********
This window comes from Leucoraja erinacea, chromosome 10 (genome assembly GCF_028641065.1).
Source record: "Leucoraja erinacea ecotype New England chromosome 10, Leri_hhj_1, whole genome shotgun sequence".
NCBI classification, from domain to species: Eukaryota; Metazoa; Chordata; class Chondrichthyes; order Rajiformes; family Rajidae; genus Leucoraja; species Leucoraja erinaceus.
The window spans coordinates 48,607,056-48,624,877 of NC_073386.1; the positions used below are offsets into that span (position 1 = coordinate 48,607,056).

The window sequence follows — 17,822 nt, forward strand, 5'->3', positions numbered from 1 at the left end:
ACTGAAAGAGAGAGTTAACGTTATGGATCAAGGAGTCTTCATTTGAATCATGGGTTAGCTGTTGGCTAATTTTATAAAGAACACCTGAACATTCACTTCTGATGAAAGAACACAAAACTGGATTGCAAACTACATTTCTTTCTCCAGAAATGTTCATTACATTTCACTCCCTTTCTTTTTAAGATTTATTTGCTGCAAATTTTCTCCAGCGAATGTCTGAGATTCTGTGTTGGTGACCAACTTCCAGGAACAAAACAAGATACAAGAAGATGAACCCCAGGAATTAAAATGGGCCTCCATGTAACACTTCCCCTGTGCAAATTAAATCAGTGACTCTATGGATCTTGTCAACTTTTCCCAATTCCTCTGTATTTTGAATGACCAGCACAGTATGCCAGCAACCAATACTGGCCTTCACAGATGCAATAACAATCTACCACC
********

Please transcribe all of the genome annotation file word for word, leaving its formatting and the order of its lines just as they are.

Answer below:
This window comes from Leucoraja erinacea, chromosome 10 (genome assembly GCF_028641065.1).
Source record: "Leucoraja erinacea ecotype New England chromosome 10, Leri_hhj_1, whole genome shotgun sequence".
NCBI classification, from domain to species: Eukaryota; Metazoa; Chordata; class Chondrichthyes; order Rajiformes; family Rajidae; genus Leucoraja; species Leucoraja erinaceus.
The window spans coordinates 48,607,056-48,624,877 of NC_073386.1; the positions used below are offsets into that span (position 1 = coordinate 48,607,056).

The window sequence follows — 17,822 nt, forward strand, 5'->3', positions numbered from 1 at the left end:
ACTGAAAGAGAGAGTTAACGTTATGGATCAAGGAGTCTTCATTTGAATCATGGGTTAGCTGTTGGCTAATTTTATAAAGAACACCTGAACATTCACTTCTGATGAAAGAACACAAAACTGGATTGCAAACTACATTTCTTTCTCCAGAAATGTTCATTACATTTCACTCCCTTTCTTTTTAAGATTTATTTGCTGCAAATTTTCTCCAGCGAATGTCTGAGATTCTGTGTTGGTGACCAACTTCCAGGAACAAAACAAGATACAAGAAGATGAACCCCAGGAATTAAAATGGGCCTCCATGTAACACTTCCCCTGTGCAAATTAAATCAGTGACTCTATGGATCTTGTCAACTTTTCCCAATTCCTCTGTATTTTGAATGACCAGCACAGTATGCCAGCAACCAATACTGGCCTTCACAGATGCAATAACAATCTACCACC